Troubleshooting the "git not possible to fast-forward aborting" error

Greg Foster
Greg Foster
Graphite software engineer

This guide will explain what this error means, how it occurs, and provide a step-by-step approach to resolve it.

The "git not possible to fast-forward aborting" error occurs when Git cannot apply changes from the remote repository to your local branch without merging. Fast-forwarding is a process where the head of your local branch is moved to the head of the remote branch, provided that the remote branch is ahead of your local branch and there are no divergent changes.

If your local branch has diverged from the remote branch (i.e., there are commits in your local branch that the remote branch does not have), Git cannot simply move the pointer forward; this results in the error "git not possible to fast-forward aborting".

This error typically occurs in the following scenarios:

  1. Local and remote branches have diverged: You've made commits to your local branch that are not in the remote branch, and there are also new commits on the remote branch that you do not have locally.

  2. Non-linear history due to rebasing or squashing commits: If the history of the remote branch was rewritten (e.g., using git rebase or git commit --amend) after you had already pulled from it, your local branch will not be able to fast-forward.

Here’s how to resolve the "git not possible to fast-forward aborting" error, with detailed commands:

Before making any changes, ensure your local repository is up to date with the remote repository's information.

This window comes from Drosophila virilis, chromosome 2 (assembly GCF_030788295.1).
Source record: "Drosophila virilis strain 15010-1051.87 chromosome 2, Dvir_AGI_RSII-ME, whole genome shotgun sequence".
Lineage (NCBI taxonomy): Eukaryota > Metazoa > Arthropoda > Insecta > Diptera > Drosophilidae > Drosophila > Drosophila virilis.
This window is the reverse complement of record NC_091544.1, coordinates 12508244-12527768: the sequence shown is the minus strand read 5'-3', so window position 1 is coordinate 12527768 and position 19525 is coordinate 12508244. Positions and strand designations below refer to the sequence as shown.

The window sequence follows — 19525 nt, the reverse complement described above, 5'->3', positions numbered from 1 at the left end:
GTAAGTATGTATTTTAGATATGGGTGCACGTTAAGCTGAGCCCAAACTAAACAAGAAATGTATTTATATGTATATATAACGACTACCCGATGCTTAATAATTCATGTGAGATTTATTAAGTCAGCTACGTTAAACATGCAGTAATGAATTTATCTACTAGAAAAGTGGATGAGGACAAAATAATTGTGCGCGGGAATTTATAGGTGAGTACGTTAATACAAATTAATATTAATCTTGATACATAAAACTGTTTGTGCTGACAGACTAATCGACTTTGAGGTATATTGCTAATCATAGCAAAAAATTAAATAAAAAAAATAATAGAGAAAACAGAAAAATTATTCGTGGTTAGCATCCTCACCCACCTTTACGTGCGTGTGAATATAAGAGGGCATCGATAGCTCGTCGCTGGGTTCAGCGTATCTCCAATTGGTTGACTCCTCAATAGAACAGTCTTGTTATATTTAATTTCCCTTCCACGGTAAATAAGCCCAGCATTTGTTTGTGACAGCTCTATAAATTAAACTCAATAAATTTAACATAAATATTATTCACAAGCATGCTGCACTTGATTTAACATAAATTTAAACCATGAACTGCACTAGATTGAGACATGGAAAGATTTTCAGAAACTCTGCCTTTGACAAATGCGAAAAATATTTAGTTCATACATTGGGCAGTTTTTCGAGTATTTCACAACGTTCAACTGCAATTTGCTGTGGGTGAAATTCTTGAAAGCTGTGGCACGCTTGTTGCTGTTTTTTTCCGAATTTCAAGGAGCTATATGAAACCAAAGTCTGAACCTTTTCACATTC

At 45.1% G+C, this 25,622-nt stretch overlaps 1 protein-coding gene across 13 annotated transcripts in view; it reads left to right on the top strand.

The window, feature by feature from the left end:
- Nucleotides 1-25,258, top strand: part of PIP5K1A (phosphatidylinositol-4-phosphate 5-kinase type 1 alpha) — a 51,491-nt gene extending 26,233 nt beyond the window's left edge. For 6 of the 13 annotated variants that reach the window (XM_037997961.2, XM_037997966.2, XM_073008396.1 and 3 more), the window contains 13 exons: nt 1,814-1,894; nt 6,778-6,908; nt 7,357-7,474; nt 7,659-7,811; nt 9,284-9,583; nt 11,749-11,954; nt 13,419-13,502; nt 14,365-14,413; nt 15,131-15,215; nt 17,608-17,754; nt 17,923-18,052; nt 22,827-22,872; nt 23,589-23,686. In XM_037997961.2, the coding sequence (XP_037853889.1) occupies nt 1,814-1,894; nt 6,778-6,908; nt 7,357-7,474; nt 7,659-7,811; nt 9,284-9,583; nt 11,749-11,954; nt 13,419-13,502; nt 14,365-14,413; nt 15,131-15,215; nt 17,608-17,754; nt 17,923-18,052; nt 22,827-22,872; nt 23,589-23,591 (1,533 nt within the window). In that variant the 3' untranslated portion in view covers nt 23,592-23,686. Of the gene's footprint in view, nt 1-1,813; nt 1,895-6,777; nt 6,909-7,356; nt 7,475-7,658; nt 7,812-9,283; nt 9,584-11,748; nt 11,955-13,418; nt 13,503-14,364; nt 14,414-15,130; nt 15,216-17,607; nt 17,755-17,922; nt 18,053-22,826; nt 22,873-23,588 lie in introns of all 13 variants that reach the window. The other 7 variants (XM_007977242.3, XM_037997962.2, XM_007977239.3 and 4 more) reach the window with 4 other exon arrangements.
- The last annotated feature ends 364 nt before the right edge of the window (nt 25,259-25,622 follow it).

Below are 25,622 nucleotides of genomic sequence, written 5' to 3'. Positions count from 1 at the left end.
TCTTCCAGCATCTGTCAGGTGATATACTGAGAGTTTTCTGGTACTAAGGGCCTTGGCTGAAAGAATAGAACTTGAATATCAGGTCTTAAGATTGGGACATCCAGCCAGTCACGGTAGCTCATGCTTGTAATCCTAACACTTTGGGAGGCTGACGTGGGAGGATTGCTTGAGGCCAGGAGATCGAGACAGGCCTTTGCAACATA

git fetch origin

This command fetches all the latest changes from the remote but doesn’t merge them into your local branches.

Compare your local branch with the remote branch:

git status

This command will help you understand whether your local branch is behind, ahead, or has diverged from the remote branch.

If your branch has diverged or is behind, inspect the differences:

git log --oneline --graph --decorate --all

This command provides a visual representation of the commit history across all branches, helping you see where the branches diverged.

To resolve the fast-forward issue, you will need to merge the remote branch into your local branch:

git merge origin/<branch-name>

Replace <branch-name> with the name of your branch. This command tries to merge changes from the remote branch into your local branch. If there are conflicts, Git will pause the merge and ask you to resolve them.

If the merge results in conflicts, Git will tell you which files need attention. Open these files and make the necessary changes. After resolving conflicts, mark the files as resolved with git add:

git add <resolved-file>

Then, complete the merge:

git commit

Git may auto-generate a commit message for the merge. You can modify it if needed.

Once your branch has successfully merged with the remote branch, push your changes to update the remote repository:

git push origin <branch-name>

For further reading on fast-forward merges see the official Git documentation.

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